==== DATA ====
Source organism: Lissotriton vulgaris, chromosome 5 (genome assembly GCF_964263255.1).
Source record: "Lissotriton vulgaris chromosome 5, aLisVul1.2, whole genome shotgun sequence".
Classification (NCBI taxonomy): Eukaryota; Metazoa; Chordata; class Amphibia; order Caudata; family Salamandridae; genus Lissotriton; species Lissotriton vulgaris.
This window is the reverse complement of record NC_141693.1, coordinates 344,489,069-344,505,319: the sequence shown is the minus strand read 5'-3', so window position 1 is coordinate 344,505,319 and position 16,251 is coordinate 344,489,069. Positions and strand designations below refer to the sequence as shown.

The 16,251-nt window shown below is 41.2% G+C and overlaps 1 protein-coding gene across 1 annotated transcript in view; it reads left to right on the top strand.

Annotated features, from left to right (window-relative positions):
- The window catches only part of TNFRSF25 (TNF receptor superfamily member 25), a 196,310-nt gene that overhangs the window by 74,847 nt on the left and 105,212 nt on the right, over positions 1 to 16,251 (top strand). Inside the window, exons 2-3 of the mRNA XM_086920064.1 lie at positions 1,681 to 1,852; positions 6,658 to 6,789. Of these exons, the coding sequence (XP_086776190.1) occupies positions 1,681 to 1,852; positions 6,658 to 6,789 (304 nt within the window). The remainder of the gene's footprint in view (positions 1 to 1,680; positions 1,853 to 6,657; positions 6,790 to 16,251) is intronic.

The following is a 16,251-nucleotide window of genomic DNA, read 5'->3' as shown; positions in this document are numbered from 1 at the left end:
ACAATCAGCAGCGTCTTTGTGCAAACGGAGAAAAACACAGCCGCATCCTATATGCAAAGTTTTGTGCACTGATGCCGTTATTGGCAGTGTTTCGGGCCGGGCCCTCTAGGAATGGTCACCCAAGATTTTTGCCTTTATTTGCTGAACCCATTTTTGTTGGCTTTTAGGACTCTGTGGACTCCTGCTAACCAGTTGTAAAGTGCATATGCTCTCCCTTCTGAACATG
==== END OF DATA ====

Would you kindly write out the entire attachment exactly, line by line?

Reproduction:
Source organism: Lissotriton vulgaris, chromosome 5 (genome assembly GCF_964263255.1).
Source record: "Lissotriton vulgaris chromosome 5, aLisVul1.2, whole genome shotgun sequence".
Classification (NCBI taxonomy): Eukaryota; Metazoa; Chordata; class Amphibia; order Caudata; family Salamandridae; genus Lissotriton; species Lissotriton vulgaris.
This window is the reverse complement of record NC_141693.1, coordinates 344,489,069-344,505,319: the sequence shown is the minus strand read 5'-3', so window position 1 is coordinate 344,505,319 and position 16,251 is coordinate 344,489,069. Positions and strand designations below refer to the sequence as shown.

The 16,251-nt window shown below is 41.2% G+C and overlaps 1 protein-coding gene across 1 annotated transcript in view; it reads left to right on the top strand.

Annotated features, from left to right (window-relative positions):
- The window catches only part of TNFRSF25 (TNF receptor superfamily member 25), a 196,310-nt gene that overhangs the window by 74,847 nt on the left and 105,212 nt on the right, over positions 1 to 16,251 (top strand). Inside the window, exons 2-3 of the mRNA XM_086920064.1 lie at positions 1,681 to 1,852; positions 6,658 to 6,789. Of these exons, the coding sequence (XP_086776190.1) occupies positions 1,681 to 1,852; positions 6,658 to 6,789 (304 nt within the window). The remainder of the gene's footprint in view (positions 1 to 1,680; positions 1,853 to 6,657; positions 6,790 to 16,251) is intronic.

The following is a 16,251-nucleotide window of genomic DNA, read 5'->3' as shown; positions in this document are numbered from 1 at the left end:
ACAATCAGCAGCGTCTTTGTGCAAACGGAGAAAAACACAGCCGCATCCTATATGCAAAGTTTTGTGCACTGATGCCGTTATTGGCAGTGTTTCGGGCCGGGCCCTCTAGGAATGGTCACCCAAGATTTTTGCCTTTATTTGCTGAACCCATTTTTGTTGGCTTTTAGGACTCTGTGGACTCCTGCTAACCAGTTGTAAAGTGCATATGCTCTCCCTTCTGAACATG